Learning styles can be discussed at two levels. There are cultural learning styles, which are the common preferences of an entire people, and individual learning styles, which are generally discussed in 4 domains: cognitive, affective, perceptual, and physiological.


… from the day of birth, individuals are socialized into doing things in the normal (acceptable) ways through the silent example and overt teaching of family and friends. (p. 292)

… Confucian societies tend to value rote learning … (p. 292)

Collaborative learning is predicated on a learning culture that values collectivism. In more individualistic societies, where education may contain strong elements of competition, collaborative learning can be problematic. (p. 293)

The bottom line is that there are unstated assumptions about how people should learn in every society, and people usually acquire their cultural learning styles before they start school. Since values tend to differ from society to society, so do cultural learning styles.  The way I see it, it also means that challenging your students’ cultural learning style is like asking them to reconsider their values, and may yield unexpected results. If the teaching methods and techniques you use promote values that are fundamentally different from those of your students, the latter are likely to suffer from “learning style shock” and perform worse than they would otherwise,  whilst you may run into all sorts of problems to do with classroom management or have difficulty working up a rapport with the students. The worst possible scenario could be for you to fail as a teacher in such a classroom despite the learners being bright and your knowing the subject matter well.  Imposing values is highly unlikely to work unless you have established your credibility beyond reasonable doubt.


The Cognitive Dimension

  • field dependent vs field independent
  • analytic vs global
  • impulsive vs reflective

Soo concludes that the analytic learner does relatively better if learning is individualized and rule based, whereas the global learner is likely to shine in the communicative classroom. (p.295)

This is useful information. I guess I will design a placement quiz (NB! Table 18-1 p. 294) for my students that will determine the ratio of analytic to global learners in the classroom. This way I will know whether they need more rules or more communicative practice:)

December update: I have finally designed and piloted the global vs analytic placement test. Four people have tried it, including myself. The results are puzzling in the sense that I seem to be the “most global” learner of all, my own score is 70:30.  It came as a surprise because I have always considered myself to be a bookworm and a rule-freak.  On second thought, there is nothing surprising about that for it is necessary to distinguish between language learning styles and learning styles in general. All the statements pertain to how you approach learning languages, and in my case there is a clear difference between what I do when I study English, German or Italian, for instance, and, say, ELT methodology:). The other people are my students or acquintances, and their results are 60:40, 50:50(2) and 45:55 respectively.  Now it is really interesting how I should interpret those scores. My initial hypothesis or supposition is that the higher the score, the more likely you are to benefit from the so-called communicative approach. Another possible way to interpret the scores is to say that the higher the global to analytic ratio, the better your chances of success in acquiring a foreign language by actually using it in authentic contexts other than classroom tasks. To put it differently, the tasks that the learner is most likely to benefit from do not have to be the ones that are found in conventional coursebooks, but should rather be more project-based and have “natural or real” purposes as opposed to linguistic ones, i.e. accuracy and fluency should come as side effects of doing such tasks.  In other words, the lower the score, the more scaffolding the learner needs on the road to fluency. Last but not least, unless you score is 100:0, it is not possible to say that you do not need any rules at all, which implies that explicit instruction – it may take different forms ranging from reading some rules or talking to an expert, e.g. a teacher – is a must in certain amounts however reluctant the learner might be, and the exact amount of scaffolding and support in percentage points is equal to the absolute value of the denominator in the ratio .  Anyone wants to do the test? Feel free to contact me.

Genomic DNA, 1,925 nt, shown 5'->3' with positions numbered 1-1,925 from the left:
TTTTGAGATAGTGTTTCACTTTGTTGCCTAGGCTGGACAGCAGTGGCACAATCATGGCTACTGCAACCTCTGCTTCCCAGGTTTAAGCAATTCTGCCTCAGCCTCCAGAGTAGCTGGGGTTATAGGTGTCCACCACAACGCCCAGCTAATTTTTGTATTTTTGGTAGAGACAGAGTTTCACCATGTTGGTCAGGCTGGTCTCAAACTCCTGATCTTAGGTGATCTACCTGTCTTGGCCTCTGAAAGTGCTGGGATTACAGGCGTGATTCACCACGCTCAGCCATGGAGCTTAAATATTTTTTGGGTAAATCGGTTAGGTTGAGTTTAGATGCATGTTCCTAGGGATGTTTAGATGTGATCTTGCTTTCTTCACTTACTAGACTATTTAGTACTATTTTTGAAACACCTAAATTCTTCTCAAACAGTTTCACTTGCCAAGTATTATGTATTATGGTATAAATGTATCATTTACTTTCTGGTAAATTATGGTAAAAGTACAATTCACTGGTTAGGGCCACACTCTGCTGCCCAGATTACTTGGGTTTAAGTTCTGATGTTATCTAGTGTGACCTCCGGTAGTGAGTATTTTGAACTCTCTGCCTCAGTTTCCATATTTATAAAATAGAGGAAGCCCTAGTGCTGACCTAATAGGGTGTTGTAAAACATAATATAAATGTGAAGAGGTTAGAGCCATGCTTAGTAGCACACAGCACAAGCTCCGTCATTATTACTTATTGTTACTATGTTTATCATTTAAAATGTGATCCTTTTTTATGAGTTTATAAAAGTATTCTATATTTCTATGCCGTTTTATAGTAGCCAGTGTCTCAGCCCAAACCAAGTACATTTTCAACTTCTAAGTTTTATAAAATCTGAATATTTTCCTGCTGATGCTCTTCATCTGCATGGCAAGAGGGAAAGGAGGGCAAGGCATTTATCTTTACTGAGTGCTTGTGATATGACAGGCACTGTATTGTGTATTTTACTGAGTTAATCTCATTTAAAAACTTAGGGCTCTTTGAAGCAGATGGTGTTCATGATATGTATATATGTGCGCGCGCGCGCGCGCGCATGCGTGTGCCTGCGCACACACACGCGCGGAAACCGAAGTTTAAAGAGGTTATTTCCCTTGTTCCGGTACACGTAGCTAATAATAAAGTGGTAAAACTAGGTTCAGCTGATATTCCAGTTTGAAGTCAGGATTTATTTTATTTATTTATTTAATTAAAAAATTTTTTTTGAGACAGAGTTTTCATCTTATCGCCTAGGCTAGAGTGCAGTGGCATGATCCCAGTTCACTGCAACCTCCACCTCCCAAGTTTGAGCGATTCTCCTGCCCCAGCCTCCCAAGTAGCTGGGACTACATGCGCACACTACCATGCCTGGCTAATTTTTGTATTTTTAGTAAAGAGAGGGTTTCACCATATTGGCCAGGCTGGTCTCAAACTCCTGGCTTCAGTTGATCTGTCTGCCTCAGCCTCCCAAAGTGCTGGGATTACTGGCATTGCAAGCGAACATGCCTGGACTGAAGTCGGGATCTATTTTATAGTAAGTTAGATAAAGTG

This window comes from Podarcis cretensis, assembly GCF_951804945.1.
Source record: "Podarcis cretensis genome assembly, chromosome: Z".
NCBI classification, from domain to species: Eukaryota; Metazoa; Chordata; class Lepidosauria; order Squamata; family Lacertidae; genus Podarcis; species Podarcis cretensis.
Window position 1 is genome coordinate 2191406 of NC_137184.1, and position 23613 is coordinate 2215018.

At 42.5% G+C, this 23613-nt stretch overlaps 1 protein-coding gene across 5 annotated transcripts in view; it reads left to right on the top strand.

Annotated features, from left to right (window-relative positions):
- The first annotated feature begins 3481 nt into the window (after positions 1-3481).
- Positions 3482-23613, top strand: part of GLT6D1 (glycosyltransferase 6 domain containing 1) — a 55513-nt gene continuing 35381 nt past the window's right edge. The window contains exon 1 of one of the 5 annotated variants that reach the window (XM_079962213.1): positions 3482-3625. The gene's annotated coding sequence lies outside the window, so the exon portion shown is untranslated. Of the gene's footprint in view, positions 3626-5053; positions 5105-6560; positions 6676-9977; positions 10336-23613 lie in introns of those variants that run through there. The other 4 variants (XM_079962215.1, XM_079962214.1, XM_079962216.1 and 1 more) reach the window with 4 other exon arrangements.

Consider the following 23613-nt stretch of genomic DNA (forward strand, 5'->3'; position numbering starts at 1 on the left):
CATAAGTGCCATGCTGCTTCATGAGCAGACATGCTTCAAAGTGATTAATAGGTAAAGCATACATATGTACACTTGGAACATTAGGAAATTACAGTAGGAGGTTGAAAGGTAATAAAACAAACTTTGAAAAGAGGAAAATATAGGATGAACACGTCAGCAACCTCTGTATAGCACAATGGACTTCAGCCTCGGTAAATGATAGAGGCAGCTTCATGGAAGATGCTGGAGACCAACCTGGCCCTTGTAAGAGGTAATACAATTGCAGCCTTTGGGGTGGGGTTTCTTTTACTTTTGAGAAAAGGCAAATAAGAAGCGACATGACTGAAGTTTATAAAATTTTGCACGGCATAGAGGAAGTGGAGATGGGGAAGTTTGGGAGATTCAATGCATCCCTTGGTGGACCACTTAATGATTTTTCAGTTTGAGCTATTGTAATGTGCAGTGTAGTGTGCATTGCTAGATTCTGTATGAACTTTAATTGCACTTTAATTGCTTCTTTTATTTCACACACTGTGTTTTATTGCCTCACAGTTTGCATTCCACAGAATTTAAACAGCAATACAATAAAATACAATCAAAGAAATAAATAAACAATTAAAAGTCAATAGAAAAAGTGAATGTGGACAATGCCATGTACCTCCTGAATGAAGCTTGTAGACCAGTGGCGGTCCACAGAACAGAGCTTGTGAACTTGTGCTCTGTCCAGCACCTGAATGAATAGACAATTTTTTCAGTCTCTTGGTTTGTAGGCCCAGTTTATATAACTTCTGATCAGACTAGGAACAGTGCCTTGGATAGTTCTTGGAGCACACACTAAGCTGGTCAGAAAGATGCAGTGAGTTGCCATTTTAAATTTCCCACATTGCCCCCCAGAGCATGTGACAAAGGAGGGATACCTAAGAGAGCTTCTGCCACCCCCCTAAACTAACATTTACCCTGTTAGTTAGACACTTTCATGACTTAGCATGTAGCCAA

The Affective Dimension

  • attention
  • emotion
  • valuing